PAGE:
The Internal Revenue Service (IRS) announced it sent out 12 million refunds totaling nearly $15 billion after making corrections to taxes that were filed in 2020.
The agency said it reviewed forms 1040 and 1040-SR from the 2020 tax year that were filed before March 2021, or when the American Rescue Plan was signed into law. It excluded up to $10,200 in 2020 unemployment compensation, the IRS said, from taxable income calculations.
“The exclusion applied to individuals and married couples whose modified adjusted gross income was less than $150,000,” said an IRS news release issued last week. “To ease the burden on taxpayers, the IRS took steps to review the Forms 1040 and 1040-SR that were filed prior to the law’s enactment to identify taxpayers who had already reported unemployment compensation as income and were eligible for the correction. The IRS determined the correct taxable amount of unemployment compensation and tax.”
Other corrections that were made by the agency included adjustments to the Earned Income Tax Credit, Recovery Rebate Credit, Additional Child Tax Credit, American Opportunity Tax Credit, Premium Tax Credit, and Advanced Tax Credit, according to the news release.
Taxpayers who are eligible for the unemployment compensation exclusion and whose 2020 taxes were not corrected by the agency should file an amended 2020 tax return to claim refunds or credits, said the IRS. People who believe they qualify for a refund can visit the IRS website for more details on how to file.
Some 14 million tax returns were corrected by the IRS, resulting in about 12 million refunds totaling $14.8 billion. That averaged out to about $1,232 each, the release said, adding that the corrections were made starting in 2021.
“Some taxpayers received refunds, while others had the overpayment applied to taxes due or other debts,” the IRS also said. “In some cases, the exclusion only resulted in a reduction in their adjusted gross income.”
For 2021’s taxes, many Americans are still awaiting their 2021 refunds and federal stimulus payments, according to the IRS. Federal officials say that there has been hiring challenges, while a Government Accountability Office report found that as of September, the IRS had about 12.4 backlogged returns to process.
“As of November 11, 2022, the IRS had 3.7 million unprocessed individual returns received this year,” the agency said in November. “Of these, 1.7 million returns require error correction or other special handling, and 2 million are paper returns waiting to be reviewed and processed.”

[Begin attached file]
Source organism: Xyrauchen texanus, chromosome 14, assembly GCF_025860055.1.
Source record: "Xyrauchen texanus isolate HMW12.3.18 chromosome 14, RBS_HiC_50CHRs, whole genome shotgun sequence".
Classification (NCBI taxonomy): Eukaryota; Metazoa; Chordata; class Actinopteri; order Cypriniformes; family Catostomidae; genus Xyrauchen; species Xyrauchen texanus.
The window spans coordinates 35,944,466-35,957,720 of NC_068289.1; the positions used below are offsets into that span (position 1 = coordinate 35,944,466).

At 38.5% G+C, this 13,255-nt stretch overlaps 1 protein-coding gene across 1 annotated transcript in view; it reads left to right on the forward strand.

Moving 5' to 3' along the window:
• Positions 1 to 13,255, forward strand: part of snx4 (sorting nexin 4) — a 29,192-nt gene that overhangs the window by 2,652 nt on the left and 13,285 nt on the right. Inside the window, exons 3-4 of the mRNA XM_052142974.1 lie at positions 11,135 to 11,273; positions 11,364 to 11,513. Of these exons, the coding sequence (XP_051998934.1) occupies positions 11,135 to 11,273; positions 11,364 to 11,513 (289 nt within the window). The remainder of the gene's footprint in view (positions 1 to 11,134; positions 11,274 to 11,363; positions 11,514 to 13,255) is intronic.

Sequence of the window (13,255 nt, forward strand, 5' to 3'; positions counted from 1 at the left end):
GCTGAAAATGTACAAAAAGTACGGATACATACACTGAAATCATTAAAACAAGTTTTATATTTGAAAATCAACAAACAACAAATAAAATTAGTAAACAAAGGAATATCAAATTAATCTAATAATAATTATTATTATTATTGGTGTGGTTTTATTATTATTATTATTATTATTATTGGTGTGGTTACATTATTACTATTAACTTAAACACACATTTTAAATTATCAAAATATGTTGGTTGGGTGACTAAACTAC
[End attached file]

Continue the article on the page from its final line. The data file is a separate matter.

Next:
And as for 2022’s taxes, the IRS announced in November that “refunds may be smaller.”
“Refunds may be smaller in 2023. Taxpayers will not receive an additional stimulus payment with a 2023 tax refund because there were no Economic Impact Payments for 2022,” according to an IRS news release. “In addition, taxpayers who don’t itemize and take the standard deduction, won’t be able to deduct their charitable contributions,” it added.
The agency, however, announced in December that it would delay the enforcement of a rule that requires people to report whether they’ve earned $600 or more via third-party payment-processing services and networks like Venmo, Paypal, Etsy, eBay, and more. Under the American Rescue Plan, people who earned that amount or more would get a 1099-K form from those services.
The rule doesn’t change what income is taxable and affects what payment information the IRS will receive, while the American Rescue Plan rule dropped the reporting threshold from $20,000 to $600 per year. Gig workers and sellers who use online platforms and payment networks, under the law, are required to report their income.
Acting IRS Commissioner Doug O’Donnell told news outlets in mid-December that the reporting rule triggered widespread confusion and would be delayed by another year.
“The additional time will help reduce confusion during the coming 2023 tax filing season and provide more time for taxpayers to prepare and understand the new reporting requirements,” O’Donnell told the Wall Street Journal and other outlets at the time.
“The I.R.S. and Treasury heard a number of concerns regarding the timeline of implementation of these changes under the American Rescue Plan,” O’Donnell told the New York Times. “To help smooth the transition and ensure clarity for taxpayers, tax professionals and industry, the IRS will delay implementation of the 1099-K changes.”